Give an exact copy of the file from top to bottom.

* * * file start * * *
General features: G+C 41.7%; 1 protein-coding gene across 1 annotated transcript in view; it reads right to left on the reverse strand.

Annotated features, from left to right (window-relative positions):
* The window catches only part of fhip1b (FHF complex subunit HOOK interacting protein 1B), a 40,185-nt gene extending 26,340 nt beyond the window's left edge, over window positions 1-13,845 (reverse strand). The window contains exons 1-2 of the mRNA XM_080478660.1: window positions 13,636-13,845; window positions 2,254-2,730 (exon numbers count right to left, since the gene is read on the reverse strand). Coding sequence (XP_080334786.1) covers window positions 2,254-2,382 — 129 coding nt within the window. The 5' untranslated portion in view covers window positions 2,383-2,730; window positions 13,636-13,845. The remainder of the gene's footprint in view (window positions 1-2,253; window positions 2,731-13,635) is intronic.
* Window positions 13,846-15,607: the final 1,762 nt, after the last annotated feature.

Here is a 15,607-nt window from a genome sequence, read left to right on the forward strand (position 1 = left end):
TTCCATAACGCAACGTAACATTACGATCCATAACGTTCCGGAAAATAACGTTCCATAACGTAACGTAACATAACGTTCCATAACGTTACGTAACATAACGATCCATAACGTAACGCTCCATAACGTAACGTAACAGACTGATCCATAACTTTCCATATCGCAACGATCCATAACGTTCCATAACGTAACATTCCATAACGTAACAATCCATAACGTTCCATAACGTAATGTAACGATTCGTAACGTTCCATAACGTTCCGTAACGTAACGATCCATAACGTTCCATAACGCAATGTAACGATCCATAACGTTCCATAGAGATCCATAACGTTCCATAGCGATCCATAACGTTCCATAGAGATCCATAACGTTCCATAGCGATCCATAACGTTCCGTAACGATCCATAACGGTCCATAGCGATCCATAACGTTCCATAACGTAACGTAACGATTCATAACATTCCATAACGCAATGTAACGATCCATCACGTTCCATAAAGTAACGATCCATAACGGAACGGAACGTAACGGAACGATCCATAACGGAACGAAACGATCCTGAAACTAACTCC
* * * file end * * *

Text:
General features: G+C 41.7%; 1 protein-coding gene across 1 annotated transcript in view; it reads right to left on the reverse strand.

Annotated features, from left to right (window-relative positions):
* The window catches only part of fhip1b (FHF complex subunit HOOK interacting protein 1B), a 40,185-nt gene extending 26,340 nt beyond the window's left edge, over window positions 1-13,845 (reverse strand). The window contains exons 1-2 of the mRNA XM_080478660.1: window positions 13,636-13,845; window positions 2,254-2,730 (exon numbers count right to left, since the gene is read on the reverse strand). Coding sequence (XP_080334786.1) covers window positions 2,254-2,382 — 129 coding nt within the window. The 5' untranslated portion in view covers window positions 2,383-2,730; window positions 13,636-13,845. The remainder of the gene's footprint in view (window positions 1-2,253; window positions 2,731-13,635) is intronic.
* Window positions 13,846-15,607: the final 1,762 nt, after the last annotated feature.

Here is a 15,607-nt window from a genome sequence, read left to right on the forward strand (position 1 = left end):
TTCCATAACGCAACGTAACATTACGATCCATAACGTTCCGGAAAATAACGTTCCATAACGTAACGTAACATAACGTTCCATAACGTTACGTAACATAACGATCCATAACGTAACGCTCCATAACGTAACGTAACAGACTGATCCATAACTTTCCATATCGCAACGATCCATAACGTTCCATAACGTAACATTCCATAACGTAACAATCCATAACGTTCCATAACGTAATGTAACGATTCGTAACGTTCCATAACGTTCCGTAACGTAACGATCCATAACGTTCCATAACGCAATGTAACGATCCATAACGTTCCATAGAGATCCATAACGTTCCATAGCGATCCATAACGTTCCATAGAGATCCATAACGTTCCATAGCGATCCATAACGTTCCGTAACGATCCATAACGGTCCATAGCGATCCATAACGTTCCATAACGTAACGTAACGATTCATAACATTCCATAACGCAATGTAACGATCCATCACGTTCCATAAAGTAACGATCCATAACGGAACGGAACGTAACGGAACGATCCATAACGGAACGAAACGATCCTGAAACTAACTCC